Historical Rows of Houses Designated as Japan's Cultural Assets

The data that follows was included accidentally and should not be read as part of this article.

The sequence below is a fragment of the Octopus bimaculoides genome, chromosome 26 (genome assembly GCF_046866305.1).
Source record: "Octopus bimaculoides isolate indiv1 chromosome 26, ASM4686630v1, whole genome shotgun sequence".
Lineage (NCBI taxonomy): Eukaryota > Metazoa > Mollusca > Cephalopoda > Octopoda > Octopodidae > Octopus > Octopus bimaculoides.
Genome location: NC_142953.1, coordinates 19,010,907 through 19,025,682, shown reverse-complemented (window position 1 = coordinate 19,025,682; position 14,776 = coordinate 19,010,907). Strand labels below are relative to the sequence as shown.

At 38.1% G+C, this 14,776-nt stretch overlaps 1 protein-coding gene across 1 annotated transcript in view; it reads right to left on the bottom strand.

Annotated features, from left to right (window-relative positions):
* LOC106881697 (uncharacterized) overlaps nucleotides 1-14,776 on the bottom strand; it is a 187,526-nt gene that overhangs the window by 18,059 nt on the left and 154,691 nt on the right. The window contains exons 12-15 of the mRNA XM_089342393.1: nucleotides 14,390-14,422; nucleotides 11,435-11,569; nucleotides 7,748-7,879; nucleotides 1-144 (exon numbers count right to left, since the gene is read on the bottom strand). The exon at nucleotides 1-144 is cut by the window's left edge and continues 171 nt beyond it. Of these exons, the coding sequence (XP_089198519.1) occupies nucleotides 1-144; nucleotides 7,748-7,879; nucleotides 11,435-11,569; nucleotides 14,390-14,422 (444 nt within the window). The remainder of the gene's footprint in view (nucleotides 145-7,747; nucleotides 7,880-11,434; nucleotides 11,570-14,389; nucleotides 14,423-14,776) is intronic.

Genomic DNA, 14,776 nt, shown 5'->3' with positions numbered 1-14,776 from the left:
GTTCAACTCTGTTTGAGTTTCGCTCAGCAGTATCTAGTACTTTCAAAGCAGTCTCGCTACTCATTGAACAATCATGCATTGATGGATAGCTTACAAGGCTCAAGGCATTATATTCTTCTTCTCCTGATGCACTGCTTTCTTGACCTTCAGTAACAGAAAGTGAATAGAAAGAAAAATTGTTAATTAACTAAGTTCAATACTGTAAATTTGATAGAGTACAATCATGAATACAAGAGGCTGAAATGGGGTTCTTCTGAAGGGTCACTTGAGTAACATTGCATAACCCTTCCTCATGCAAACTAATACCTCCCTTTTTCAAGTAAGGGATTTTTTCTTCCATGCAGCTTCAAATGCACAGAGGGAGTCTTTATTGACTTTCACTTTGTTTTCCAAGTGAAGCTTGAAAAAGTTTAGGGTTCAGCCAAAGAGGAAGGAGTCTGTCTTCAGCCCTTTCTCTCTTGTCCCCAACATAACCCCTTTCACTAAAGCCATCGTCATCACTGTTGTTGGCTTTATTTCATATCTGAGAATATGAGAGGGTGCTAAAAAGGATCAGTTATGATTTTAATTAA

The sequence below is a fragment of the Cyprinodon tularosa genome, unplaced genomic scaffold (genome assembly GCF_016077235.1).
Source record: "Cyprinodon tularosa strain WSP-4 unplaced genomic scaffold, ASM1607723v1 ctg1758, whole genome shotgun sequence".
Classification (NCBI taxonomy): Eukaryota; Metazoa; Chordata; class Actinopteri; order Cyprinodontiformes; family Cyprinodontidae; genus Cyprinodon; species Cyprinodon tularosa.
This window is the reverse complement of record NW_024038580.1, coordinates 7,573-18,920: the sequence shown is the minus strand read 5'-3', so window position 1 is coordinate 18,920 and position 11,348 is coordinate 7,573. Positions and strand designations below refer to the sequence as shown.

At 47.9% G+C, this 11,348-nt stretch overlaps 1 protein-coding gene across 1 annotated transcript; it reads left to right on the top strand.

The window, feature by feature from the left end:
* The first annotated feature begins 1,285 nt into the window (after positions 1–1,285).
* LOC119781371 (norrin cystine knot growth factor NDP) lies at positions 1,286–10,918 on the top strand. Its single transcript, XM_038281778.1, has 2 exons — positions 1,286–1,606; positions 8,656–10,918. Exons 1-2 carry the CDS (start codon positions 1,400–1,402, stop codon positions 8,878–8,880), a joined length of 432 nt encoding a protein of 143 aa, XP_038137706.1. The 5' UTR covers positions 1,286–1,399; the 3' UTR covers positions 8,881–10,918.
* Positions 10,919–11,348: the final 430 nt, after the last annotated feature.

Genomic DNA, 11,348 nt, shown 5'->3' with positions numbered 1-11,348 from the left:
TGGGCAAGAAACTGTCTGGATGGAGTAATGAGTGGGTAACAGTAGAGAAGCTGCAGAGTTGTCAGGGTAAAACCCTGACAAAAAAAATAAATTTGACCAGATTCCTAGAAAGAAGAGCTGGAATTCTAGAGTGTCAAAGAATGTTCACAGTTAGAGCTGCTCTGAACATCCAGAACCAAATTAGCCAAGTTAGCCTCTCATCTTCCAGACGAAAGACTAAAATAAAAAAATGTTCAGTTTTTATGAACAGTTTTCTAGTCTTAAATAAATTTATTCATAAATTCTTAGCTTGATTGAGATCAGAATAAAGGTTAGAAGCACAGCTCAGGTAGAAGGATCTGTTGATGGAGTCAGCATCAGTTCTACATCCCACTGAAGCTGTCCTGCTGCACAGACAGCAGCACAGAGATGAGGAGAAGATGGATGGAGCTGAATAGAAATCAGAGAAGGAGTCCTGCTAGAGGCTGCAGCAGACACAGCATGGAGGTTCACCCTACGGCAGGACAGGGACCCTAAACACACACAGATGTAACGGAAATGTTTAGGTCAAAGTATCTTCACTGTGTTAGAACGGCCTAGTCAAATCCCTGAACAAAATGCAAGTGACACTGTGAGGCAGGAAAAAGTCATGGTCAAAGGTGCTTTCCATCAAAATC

Chaya is a traditional place of feasts and entertainment, where geisha (traditional female Japanese entertainers) have been entertaining people by performing dances and playing Japanese traditional musical instruments since the Edo period. The central part of Kanazawa was dotted with a number of chaya houses in the past. These chaya houses were moved into three districts distant from the central part in 1820. The largest one of the chaya districts in Kanazawa is the Higashi Chaya district. The construction of two-story houses except chaya houses was prohibited in the Edo period. A chaya house is characterized with a beautiful lattice called "kimusuko" on the outer side of the first floor and Japanese-style guestrooms located on the second floor. When you enter back streets, you will soon find a maze of continuous alleys. The historical rows of this teahouse town along with Kyoto's Gion and Kanazawa's Kazue-machi have been designated as Japan's cultural assets. There are no other chaya districts designated as Japan's cultural assets. The district includes facilities where you can see the interior of a chaya house that was built almost 200 years ago. Besides, quite a few old buildings have been renewed into restaurants, teahouses, and souvenir shops. It takes three minutes on foot to the bank of the Asano River from the Higashi Chaya district. The Higashi Chaya district and Asano river area are places where you can enjoy strolling and become acquainted with Japanese history and culture. Kanazawa City Tourism Association holds a geisha performance show in the three chaya districts of the city every Saturday.